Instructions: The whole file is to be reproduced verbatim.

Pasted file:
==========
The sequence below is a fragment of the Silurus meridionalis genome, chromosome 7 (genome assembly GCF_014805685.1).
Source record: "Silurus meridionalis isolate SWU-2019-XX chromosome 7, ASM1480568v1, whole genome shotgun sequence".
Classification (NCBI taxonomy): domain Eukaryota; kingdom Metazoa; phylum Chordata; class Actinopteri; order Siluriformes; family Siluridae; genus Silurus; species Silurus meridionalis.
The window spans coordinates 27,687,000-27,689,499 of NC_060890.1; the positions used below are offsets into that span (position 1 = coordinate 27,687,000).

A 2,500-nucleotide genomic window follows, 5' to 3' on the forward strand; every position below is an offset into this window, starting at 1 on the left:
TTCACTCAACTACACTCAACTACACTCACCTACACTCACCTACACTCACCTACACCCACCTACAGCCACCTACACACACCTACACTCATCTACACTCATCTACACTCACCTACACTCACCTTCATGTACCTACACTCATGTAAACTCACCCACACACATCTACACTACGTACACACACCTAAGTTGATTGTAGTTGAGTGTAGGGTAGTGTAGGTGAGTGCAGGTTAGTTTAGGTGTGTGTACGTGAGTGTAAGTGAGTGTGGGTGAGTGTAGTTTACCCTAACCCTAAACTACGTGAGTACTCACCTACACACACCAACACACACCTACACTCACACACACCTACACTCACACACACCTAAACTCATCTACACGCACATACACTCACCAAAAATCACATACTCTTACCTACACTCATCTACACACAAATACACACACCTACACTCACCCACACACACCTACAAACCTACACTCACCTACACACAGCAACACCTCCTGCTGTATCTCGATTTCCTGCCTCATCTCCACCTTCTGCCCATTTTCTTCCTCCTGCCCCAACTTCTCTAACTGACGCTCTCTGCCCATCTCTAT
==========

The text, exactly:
The sequence below is a fragment of the Silurus meridionalis genome, chromosome 7 (genome assembly GCF_014805685.1).
Source record: "Silurus meridionalis isolate SWU-2019-XX chromosome 7, ASM1480568v1, whole genome shotgun sequence".
Classification (NCBI taxonomy): domain Eukaryota; kingdom Metazoa; phylum Chordata; class Actinopteri; order Siluriformes; family Siluridae; genus Silurus; species Silurus meridionalis.
The window spans coordinates 27,687,000-27,689,499 of NC_060890.1; the positions used below are offsets into that span (position 1 = coordinate 27,687,000).

A 2,500-nucleotide genomic window follows, 5' to 3' on the forward strand; every position below is an offset into this window, starting at 1 on the left:
TTCACTCAACTACACTCAACTACACTCACCTACACTCACCTACACTCACCTACACCCACCTACAGCCACCTACACACACCTACACTCATCTACACTCATCTACACTCACCTACACTCACCTTCATGTACCTACACTCATGTAAACTCACCCACACACATCTACACTACGTACACACACCTAAGTTGATTGTAGTTGAGTGTAGGGTAGTGTAGGTGAGTGCAGGTTAGTTTAGGTGTGTGTACGTGAGTGTAAGTGAGTGTGGGTGAGTGTAGTTTACCCTAACCCTAAACTACGTGAGTACTCACCTACACACACCAACACACACCTACACTCACACACACCTACACTCACACACACCTAAACTCATCTACACGCACATACACTCACCAAAAATCACATACTCTTACCTACACTCATCTACACACAAATACACACACCTACACTCACCCACACACACCTACAAACCTACACTCACCTACACACAGCAACACCTCCTGCTGTATCTCGATTTCCTGCCTCATCTCCACCTTCTGCCCATTTTCTTCCTCCTGCCCCAACTTCTCTAACTGACGCTCTCTGCCCATCTCTAT